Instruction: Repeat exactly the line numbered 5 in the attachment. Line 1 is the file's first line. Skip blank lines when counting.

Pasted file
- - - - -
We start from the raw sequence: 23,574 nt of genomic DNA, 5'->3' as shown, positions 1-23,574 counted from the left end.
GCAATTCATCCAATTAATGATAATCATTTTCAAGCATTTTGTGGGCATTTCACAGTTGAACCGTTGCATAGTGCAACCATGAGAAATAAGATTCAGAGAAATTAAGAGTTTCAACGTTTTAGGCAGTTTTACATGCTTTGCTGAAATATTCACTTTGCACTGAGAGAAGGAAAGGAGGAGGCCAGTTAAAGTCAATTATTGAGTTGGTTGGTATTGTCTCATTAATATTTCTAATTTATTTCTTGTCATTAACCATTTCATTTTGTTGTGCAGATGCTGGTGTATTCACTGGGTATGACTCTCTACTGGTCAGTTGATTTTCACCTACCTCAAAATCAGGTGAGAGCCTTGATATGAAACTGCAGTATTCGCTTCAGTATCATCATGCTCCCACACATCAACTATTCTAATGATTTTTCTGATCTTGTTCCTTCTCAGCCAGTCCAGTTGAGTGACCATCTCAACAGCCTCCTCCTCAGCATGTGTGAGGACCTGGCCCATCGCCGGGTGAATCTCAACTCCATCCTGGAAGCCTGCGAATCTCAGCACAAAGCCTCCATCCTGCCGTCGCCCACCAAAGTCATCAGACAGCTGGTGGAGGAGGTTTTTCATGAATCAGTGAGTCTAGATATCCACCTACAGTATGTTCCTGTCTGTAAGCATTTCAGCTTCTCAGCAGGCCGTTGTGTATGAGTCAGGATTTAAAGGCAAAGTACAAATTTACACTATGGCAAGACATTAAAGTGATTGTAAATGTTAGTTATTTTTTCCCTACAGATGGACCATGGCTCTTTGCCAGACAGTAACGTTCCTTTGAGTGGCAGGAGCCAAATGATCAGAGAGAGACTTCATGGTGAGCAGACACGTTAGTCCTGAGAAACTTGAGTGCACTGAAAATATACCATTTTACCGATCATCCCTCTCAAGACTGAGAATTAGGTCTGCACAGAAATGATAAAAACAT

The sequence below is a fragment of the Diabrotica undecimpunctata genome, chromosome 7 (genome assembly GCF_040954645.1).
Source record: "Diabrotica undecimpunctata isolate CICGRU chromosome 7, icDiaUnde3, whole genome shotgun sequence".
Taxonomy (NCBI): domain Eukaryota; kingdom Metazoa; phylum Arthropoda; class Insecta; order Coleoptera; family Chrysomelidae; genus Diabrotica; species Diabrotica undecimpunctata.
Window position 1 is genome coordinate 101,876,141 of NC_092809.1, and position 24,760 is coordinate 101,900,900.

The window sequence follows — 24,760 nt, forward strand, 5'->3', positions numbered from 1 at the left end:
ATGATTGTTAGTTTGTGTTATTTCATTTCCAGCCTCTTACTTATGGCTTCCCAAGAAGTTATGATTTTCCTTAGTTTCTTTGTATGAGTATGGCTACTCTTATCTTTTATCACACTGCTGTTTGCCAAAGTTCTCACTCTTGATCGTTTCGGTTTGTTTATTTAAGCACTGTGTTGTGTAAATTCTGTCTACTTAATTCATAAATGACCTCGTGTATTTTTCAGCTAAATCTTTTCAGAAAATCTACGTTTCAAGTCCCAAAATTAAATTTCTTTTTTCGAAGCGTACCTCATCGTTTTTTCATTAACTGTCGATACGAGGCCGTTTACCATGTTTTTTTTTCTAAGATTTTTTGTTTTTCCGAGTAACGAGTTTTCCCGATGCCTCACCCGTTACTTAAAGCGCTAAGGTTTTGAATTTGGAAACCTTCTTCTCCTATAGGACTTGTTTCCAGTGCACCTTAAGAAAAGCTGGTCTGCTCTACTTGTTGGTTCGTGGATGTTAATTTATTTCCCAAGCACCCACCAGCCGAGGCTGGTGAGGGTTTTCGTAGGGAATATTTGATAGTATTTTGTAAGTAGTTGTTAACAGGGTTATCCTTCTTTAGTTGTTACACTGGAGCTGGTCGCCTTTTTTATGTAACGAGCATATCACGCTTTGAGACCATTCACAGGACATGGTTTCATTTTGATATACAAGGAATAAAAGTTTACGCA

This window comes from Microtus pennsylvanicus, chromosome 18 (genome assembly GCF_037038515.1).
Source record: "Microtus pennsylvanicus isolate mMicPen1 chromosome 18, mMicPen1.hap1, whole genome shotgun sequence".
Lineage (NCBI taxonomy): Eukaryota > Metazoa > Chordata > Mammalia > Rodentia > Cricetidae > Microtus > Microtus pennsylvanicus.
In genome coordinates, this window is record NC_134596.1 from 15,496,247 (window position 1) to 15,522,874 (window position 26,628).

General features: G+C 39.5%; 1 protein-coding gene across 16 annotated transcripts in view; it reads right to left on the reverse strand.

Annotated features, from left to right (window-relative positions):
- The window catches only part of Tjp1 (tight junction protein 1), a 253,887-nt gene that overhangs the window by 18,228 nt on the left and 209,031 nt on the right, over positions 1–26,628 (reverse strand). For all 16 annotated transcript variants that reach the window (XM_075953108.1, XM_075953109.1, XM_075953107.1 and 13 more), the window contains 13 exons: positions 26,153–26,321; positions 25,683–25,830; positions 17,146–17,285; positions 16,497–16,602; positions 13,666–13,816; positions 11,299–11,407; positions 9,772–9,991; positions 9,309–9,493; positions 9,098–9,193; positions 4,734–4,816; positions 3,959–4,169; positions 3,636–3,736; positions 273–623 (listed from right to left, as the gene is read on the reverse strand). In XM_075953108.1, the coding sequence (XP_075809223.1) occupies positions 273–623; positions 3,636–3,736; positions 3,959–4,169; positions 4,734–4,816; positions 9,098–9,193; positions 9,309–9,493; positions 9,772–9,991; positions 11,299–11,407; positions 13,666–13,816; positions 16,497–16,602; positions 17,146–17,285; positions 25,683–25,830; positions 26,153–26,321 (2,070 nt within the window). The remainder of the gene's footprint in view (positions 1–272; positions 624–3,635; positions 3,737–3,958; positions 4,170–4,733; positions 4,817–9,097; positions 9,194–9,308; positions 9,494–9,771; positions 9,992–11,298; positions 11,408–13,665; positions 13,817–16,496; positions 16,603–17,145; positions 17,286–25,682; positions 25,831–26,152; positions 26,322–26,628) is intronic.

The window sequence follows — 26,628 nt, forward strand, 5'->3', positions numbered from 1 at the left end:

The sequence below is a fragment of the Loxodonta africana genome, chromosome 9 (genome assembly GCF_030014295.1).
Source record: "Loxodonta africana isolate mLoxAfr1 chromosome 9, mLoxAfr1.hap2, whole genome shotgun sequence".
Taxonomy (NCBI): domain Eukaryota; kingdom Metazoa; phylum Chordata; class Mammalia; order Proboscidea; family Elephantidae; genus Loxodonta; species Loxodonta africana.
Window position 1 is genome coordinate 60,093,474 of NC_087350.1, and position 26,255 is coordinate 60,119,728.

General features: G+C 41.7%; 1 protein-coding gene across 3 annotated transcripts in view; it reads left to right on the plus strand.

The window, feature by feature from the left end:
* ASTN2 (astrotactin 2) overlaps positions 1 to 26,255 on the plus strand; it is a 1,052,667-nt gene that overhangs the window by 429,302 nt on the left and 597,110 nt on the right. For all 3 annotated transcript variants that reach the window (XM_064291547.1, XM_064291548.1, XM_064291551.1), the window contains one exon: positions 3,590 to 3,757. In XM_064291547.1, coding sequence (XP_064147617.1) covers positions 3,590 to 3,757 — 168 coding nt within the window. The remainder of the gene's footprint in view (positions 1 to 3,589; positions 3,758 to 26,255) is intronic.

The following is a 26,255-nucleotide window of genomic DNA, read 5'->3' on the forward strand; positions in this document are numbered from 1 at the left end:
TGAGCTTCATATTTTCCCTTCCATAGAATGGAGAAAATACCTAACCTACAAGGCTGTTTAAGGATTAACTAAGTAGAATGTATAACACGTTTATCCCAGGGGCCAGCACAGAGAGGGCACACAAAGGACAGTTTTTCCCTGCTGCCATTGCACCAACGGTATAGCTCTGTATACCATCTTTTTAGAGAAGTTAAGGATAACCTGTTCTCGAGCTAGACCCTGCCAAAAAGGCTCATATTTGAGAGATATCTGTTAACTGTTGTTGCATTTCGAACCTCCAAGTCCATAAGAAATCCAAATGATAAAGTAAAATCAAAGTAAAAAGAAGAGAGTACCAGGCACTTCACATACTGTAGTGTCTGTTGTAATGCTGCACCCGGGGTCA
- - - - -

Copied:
Taxonomy (NCBI): domain Eukaryota; kingdom Metazoa; phylum Arthropoda; class Insecta; order Coleoptera; family Chrysomelidae; genus Diabrotica; species Diabrotica undecimpunctata.